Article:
Plain English Summary
Background and study aims
Omega-3 fatty acids are essential in the diet, as the body is unable to make them itself (essential fatty acids). Although they can be found in plant sources, the most important omega-3 fatty acids are eicosapentaenoic acid (EPA) and docosahexaenoic acid (DHA), which are only found in certain types of fish. There are a wide variety of different omega-3 supplements of the market, which provide EPA and DHA in different forms. In this study, the appearance in the blood of EPA and DHA after taking omega-3 fats in different chemical forms will be compared. The aim of this study is to find out whether the chemical form of the supplement affects the way the fatty acids incorporate into blood fats and blood cells.
Who can participate?
Healthy men aged 18 to 45 years.
What does the study involve?
Participants are randomly allocated to five groups, who consume five different omega-3 fat supplements with a standard high fat meal in a random order. The meals are eaten on five separate study visits spaced two weeks apart. At each clinic visit, a blood sample is taken and then the participants are asked to eat the meal (and omega-3). After this, further blood samples are taken 30 minutes, one, one and a half, two, two and a half, three, four, five and six hours after finishing the meal in order to measure levels of EPA and DHA in the blood and in blood cells in order to see if there is a difference between the supplements.
What are the possible benefits and risks of participating?
There will be no immediate direct benefit to those taking part. There is a very small chance of infection and a chance of bleeding and bruising at the site of insertion of the needle for collecting the blood sample.
Where is the study run from?
University of Southampton (UK)
When is the study starting and how long is it expected to run for?
October 2009 to September 2010
Who is funding the study?
Vifor Pharma (Switzerland)
Who is the main contact?
Professor Philip Calder
Bioavailability and disposition of omega-3 fatty acids from different chemical forms
The appearance of Eicosapentaenoic acid (EPA) and Docosahexaenoic acid (DHA) in plasma lipids and blood cells will differ according to chemical formulation of the parent oil.
Isle of Wight, Portsmouth and South East Hampshire Research Ethics Committee, 04/02/2010, ref: 09/H0501/98
Randomised blinded single-centre cross-over trial
Primary study design
Secondary study design
Randomised cross over trial
Patient information sheet
Not available in web format, please use the contact details below to request a patient information sheet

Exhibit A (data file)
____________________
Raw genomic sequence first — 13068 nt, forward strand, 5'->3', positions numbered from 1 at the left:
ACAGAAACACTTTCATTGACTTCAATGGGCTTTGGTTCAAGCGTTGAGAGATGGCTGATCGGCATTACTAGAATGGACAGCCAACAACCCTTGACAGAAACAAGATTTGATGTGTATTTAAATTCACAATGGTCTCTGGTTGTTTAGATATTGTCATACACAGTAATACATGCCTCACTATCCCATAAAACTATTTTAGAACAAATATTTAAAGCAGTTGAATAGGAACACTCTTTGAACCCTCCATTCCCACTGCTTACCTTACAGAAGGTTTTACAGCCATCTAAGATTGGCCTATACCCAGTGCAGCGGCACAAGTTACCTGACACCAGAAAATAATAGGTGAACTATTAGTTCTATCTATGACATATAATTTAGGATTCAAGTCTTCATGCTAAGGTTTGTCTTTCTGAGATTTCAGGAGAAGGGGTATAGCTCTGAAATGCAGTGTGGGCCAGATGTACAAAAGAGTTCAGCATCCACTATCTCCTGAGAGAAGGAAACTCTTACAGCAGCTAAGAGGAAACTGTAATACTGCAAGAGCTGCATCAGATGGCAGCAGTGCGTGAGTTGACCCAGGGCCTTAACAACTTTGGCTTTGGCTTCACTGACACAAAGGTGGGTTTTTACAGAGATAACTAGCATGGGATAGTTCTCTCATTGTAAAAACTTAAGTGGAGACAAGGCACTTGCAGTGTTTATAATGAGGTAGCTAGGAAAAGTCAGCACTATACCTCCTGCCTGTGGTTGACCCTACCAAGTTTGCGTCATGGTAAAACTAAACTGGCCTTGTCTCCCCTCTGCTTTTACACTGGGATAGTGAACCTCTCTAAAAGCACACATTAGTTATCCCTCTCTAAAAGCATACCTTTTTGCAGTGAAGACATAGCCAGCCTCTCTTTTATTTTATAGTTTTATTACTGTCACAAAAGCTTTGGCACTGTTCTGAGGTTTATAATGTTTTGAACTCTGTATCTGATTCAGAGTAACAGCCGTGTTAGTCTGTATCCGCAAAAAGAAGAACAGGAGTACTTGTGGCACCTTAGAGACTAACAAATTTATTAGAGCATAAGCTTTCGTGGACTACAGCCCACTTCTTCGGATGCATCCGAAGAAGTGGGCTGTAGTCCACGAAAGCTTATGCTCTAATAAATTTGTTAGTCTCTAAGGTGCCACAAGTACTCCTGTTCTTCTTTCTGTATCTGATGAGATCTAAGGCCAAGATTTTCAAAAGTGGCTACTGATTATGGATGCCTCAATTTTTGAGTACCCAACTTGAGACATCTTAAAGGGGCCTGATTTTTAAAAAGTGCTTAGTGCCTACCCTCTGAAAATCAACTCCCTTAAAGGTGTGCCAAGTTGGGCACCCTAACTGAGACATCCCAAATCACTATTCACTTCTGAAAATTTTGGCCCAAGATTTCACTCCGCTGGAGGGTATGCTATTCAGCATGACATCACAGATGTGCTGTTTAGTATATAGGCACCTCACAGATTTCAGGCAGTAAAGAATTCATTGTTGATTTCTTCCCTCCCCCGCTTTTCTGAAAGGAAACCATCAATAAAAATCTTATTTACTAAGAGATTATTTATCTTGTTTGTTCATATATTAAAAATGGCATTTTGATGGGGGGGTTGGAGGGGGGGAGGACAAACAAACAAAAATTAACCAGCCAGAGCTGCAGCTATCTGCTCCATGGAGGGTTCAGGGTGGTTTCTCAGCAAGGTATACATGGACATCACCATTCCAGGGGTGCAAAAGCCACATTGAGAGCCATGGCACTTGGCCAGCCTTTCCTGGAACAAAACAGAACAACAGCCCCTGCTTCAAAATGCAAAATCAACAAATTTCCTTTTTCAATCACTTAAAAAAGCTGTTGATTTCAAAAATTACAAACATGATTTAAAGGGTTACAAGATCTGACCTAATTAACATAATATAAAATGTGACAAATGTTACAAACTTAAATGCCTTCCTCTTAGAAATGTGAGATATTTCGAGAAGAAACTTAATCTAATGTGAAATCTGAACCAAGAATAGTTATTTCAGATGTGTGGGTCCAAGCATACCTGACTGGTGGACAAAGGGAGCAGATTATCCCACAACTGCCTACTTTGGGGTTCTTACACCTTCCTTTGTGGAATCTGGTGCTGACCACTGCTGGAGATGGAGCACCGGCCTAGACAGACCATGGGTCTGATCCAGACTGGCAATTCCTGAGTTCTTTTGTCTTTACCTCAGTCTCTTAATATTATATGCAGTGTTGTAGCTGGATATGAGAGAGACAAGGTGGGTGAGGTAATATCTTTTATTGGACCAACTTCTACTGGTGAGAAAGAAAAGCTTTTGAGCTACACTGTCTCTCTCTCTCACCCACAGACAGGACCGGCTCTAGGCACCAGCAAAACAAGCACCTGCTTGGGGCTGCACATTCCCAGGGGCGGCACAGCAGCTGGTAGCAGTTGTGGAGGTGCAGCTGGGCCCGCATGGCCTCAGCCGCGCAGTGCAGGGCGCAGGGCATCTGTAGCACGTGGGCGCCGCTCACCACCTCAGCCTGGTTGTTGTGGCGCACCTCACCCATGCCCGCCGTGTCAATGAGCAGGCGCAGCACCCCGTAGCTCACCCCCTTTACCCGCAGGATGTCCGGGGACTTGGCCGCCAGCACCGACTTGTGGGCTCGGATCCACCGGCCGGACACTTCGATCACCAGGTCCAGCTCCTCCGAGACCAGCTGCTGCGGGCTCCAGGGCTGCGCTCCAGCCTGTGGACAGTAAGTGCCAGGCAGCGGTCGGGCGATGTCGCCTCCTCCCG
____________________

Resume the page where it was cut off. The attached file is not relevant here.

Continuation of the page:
Participants will be allocated to one of the following groups:
1. Omega-3 ethyl esters
2. Omega-3 free fatty acids
3. Omega-3 triglycerides (standard formulation)
4. Omega-3 triglycerides (interesterified formulation)
5. Omega-3 triglycerides (standard formulation enterically coated)
All forms of supplement provide 1.1 g EPA plus 0.4 g DHA daily. Supplements will be taken orally immediately following consumption of a standard high fat meal. Blood samples will be immediately before the meal and at 0.5, 1, 1.5, 2, 2.5, 3, 4, 5 and 6 h after consuming the meal.
All subjects will consume all five types of supplement in random order and separated by at least two weeks.
Primary outcome measures
Change in EPA and DHA contents of plasma phospholipids is measured using blood testing at baseline (immediately before the meal) and 0.5, 1, 1.5, 2, 2.5, 3, 4, 5 and 6 hours after consuming the meal.
Secondary outcome measures
1. Change in EPA content of plasma triglycerides, cholesteryl esters and non-esterified fatty acids, and erythrocytes and mononuclear cells over 6 hours
2. Change in DHA content of plasma triglycerides, cholesteryl esters and non-esterified fatty acids, and erythrocytes and mononuclear cells over 6 hours
3. Change in blood concentrations of inflammatory markers over 6 hours
All secondary outcomes are measured using blood testing at baseline (immediately before the meal) and 0.5, 1, 1.5, 2, 2.5, 3, 4, 5 and 6 hours after consuming the meal.
Overall trial start date
Overall trial end date
Participant inclusion criteria
2. Aged 18 to 45 years
3. In general good health
4. Body mass index between 20 and 32 kg/m2
5. Not consuming fish oil or other oil supplements
6. Not eating more than one oily fish meal per week
7. Willing to adhere to the study protocol
8. Being able to provide written informed consent
Target number of participants
Participant exclusion criteria
2. Aged under 18 or over 45 years
3. Body mass index less than 20 or more than 32 kg/m2
4. Being diabetic (type 1 or type 2)
5. Use of prescribed medicine to control inflammation
6. Chronic gastrointestinal problems (e.g. IBD, IBS, celiac disease, cancer)
7. Participation in another clinical trial
8. Use of fish oil or other oil supplements
Recruitment start date
Recruitment end date
Countries of recruitment
Trial participating centre
University of Southampton
Faculty of Medicine
Vifor Pharma Ltd.
Funding Body Type
private sector organisation
Funding Body Subtype
Results and Publications
Publication and dissemination plan
Planned publication of a results paper in a peer reviewed journal.
Intention to publish date
Participant level data
To be made available at a later date
Results - basic reporting